JavaScript Canvas - WebGL 3D
Written by Ian Elliot   
Monday, 06 December 2021
Article Index
JavaScript Canvas - WebGL 3D
Vertex Shader
Fragment Shader
Connecting With Shaders
Vertex Data

Graphics 3D is the utimate.  In this extract from Ian Elliot's book on JavaScript Graphics we look at how to get started with WebGL 3D

Now available as a paperback or ebook from Amazon.

JavaScript Bitmap Graphics
With Canvas




  1. JavaScript Graphics
  2. Getting Started With Canvas
  3. Drawing Paths
      Extract: Basic Paths
      Extract: SVG Paths
      Extract: Bezier Curves
  4. Stroke and Fill
      Extract: Stroke Properties 
      Extract: Fill and Holes
      Extract: Gradient & Pattern Fills
  5. Transformations
      Extract: Transformations
      Extract: Custom Coordinates 
      Extract  Graphics State
  6. Text
      Extract: Text, Typography & SVG 
      Extract: Unicode
  7. Clipping, Compositing and Effects
      Extract: Clipping & Basic Compositing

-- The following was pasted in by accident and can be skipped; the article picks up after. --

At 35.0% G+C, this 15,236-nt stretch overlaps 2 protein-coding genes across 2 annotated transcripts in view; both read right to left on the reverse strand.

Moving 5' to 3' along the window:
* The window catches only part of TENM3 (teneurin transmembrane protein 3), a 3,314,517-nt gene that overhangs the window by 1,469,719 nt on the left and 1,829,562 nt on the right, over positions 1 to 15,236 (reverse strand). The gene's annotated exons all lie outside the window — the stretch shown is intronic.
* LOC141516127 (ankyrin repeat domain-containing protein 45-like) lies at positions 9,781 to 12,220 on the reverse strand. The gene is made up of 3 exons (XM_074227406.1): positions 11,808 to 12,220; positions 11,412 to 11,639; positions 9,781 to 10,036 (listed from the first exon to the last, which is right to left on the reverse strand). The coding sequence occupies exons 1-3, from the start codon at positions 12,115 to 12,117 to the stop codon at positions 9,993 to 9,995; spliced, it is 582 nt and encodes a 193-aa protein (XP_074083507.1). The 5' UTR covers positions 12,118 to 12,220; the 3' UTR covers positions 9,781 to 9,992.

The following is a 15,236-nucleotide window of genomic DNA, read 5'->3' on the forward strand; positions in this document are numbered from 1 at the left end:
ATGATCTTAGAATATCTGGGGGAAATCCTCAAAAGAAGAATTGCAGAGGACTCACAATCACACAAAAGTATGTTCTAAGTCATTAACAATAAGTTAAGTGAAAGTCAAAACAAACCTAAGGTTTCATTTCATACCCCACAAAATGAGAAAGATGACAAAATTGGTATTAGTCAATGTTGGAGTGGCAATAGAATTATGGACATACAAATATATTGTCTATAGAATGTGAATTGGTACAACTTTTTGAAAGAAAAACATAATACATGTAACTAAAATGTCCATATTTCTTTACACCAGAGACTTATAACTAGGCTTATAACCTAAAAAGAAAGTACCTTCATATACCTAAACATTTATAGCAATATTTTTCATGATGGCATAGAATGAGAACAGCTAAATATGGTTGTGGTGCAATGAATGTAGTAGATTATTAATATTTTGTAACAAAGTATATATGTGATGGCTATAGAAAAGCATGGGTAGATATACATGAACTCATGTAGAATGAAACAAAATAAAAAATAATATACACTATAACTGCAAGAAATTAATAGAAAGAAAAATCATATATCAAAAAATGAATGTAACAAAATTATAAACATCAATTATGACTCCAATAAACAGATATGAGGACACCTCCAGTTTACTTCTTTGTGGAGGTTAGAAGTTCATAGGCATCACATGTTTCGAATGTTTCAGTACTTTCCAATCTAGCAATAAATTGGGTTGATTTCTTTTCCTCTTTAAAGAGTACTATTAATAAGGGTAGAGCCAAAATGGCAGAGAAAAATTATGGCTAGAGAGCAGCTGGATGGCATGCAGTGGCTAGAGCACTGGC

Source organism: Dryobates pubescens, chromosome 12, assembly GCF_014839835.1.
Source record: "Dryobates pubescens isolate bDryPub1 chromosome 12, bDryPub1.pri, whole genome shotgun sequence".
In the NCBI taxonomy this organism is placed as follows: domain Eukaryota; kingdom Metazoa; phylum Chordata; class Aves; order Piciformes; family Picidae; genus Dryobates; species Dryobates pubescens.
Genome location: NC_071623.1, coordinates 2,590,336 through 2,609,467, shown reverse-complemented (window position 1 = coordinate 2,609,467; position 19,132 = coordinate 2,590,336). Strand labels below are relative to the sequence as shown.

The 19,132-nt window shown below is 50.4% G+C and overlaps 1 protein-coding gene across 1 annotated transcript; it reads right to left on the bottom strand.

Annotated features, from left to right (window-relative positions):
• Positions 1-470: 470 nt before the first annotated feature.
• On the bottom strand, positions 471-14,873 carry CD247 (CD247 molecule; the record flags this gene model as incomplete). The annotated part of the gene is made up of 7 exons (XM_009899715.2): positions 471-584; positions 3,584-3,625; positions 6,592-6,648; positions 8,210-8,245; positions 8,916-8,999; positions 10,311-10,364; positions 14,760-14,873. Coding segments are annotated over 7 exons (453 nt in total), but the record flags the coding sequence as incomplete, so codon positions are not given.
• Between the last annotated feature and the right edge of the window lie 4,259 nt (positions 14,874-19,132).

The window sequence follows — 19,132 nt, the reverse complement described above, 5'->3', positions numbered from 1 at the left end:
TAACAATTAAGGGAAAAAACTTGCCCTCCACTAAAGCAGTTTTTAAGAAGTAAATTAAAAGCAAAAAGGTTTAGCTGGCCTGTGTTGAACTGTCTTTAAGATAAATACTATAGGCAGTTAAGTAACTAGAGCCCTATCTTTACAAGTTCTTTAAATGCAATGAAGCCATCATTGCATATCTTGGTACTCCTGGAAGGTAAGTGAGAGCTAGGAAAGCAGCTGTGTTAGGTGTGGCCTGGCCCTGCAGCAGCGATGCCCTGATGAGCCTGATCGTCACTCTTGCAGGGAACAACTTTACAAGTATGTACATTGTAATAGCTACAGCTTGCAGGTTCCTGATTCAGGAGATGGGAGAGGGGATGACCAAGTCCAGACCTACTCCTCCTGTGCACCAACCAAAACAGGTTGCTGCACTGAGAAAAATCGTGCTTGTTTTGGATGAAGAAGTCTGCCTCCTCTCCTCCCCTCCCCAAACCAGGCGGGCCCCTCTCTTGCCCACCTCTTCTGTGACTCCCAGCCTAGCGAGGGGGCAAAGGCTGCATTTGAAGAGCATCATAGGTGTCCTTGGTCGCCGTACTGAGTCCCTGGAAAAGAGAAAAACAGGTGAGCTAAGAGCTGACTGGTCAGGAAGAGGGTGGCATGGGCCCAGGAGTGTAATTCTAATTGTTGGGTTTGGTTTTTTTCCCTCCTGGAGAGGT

8. Generating Bitmaps
      Extract:  Introduction To Bitmaps
      Extract :  Animation 
  9. WebWorkers & OffscreenCanvas
      Extract: Web Workers
      Extract: OffscreenCanvas
  10. Bit Manipulation In JavaScript
      Extract: Bit Manipulation
  11. Typed Arrays
      Extract: Typed Arrays 
  12. Files, blobs, URLs & Fetch
      Extract: Blobs & Files
      Extract: Read/Writing Local Files
      Extract: Fetch API **NEW!
  13. Image Processing
      Extract: ImageData
      Extract:The Filter API
  14. 3D WebGL
      Extract: WebGL 3D
  15. 2D WebGL
    Extract: WebGL Convolutions